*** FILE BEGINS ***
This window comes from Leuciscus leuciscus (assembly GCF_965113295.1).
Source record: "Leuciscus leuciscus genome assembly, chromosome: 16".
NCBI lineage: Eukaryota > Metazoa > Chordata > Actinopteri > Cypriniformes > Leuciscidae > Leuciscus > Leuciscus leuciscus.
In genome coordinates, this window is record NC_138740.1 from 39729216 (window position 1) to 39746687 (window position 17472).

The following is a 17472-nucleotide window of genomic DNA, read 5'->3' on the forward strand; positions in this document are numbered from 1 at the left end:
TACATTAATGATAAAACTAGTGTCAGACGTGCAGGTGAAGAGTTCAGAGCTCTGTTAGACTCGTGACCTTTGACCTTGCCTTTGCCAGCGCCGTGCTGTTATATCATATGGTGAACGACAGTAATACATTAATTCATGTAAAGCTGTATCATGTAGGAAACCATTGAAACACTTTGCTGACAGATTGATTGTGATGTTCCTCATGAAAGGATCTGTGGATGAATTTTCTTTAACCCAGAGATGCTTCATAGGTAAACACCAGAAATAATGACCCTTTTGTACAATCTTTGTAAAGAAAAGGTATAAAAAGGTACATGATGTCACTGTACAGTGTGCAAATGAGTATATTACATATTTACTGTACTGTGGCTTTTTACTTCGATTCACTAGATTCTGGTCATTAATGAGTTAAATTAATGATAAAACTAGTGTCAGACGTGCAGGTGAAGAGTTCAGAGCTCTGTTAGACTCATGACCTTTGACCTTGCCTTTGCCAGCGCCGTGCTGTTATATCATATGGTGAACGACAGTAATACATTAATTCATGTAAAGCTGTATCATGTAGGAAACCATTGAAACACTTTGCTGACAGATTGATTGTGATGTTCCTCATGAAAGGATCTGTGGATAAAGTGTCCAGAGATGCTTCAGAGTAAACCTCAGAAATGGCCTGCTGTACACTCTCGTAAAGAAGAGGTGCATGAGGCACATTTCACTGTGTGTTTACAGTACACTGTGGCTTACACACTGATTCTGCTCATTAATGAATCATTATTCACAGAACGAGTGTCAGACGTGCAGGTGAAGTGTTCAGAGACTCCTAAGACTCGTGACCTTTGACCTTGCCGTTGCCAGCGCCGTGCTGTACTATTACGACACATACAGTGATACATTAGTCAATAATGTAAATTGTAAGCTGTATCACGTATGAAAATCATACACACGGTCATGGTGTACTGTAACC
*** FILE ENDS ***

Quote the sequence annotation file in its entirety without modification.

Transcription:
This window comes from Leuciscus leuciscus (assembly GCF_965113295.1).
Source record: "Leuciscus leuciscus genome assembly, chromosome: 16".
NCBI lineage: Eukaryota > Metazoa > Chordata > Actinopteri > Cypriniformes > Leuciscidae > Leuciscus > Leuciscus leuciscus.
In genome coordinates, this window is record NC_138740.1 from 39729216 (window position 1) to 39746687 (window position 17472).

The following is a 17472-nucleotide window of genomic DNA, read 5'->3' on the forward strand; positions in this document are numbered from 1 at the left end:
TACATTAATGATAAAACTAGTGTCAGACGTGCAGGTGAAGAGTTCAGAGCTCTGTTAGACTCGTGACCTTTGACCTTGCCTTTGCCAGCGCCGTGCTGTTATATCATATGGTGAACGACAGTAATACATTAATTCATGTAAAGCTGTATCATGTAGGAAACCATTGAAACACTTTGCTGACAGATTGATTGTGATGTTCCTCATGAAAGGATCTGTGGATGAATTTTCTTTAACCCAGAGATGCTTCATAGGTAAACACCAGAAATAATGACCCTTTTGTACAATCTTTGTAAAGAAAAGGTATAAAAAGGTACATGATGTCACTGTACAGTGTGCAAATGAGTATATTACATATTTACTGTACTGTGGCTTTTTACTTCGATTCACTAGATTCTGGTCATTAATGAGTTAAATTAATGATAAAACTAGTGTCAGACGTGCAGGTGAAGAGTTCAGAGCTCTGTTAGACTCATGACCTTTGACCTTGCCTTTGCCAGCGCCGTGCTGTTATATCATATGGTGAACGACAGTAATACATTAATTCATGTAAAGCTGTATCATGTAGGAAACCATTGAAACACTTTGCTGACAGATTGATTGTGATGTTCCTCATGAAAGGATCTGTGGATAAAGTGTCCAGAGATGCTTCAGAGTAAACCTCAGAAATGGCCTGCTGTACACTCTCGTAAAGAAGAGGTGCATGAGGCACATTTCACTGTGTGTTTACAGTACACTGTGGCTTACACACTGATTCTGCTCATTAATGAATCATTATTCACAGAACGAGTGTCAGACGTGCAGGTGAAGTGTTCAGAGACTCCTAAGACTCGTGACCTTTGACCTTGCCGTTGCCAGCGCCGTGCTGTACTATTACGACACATACAGTGATACATTAGTCAATAATGTAAATTGTAAGCTGTATCACGTATGAAAATCATACACACGGTCATGGTGTACTGTAACC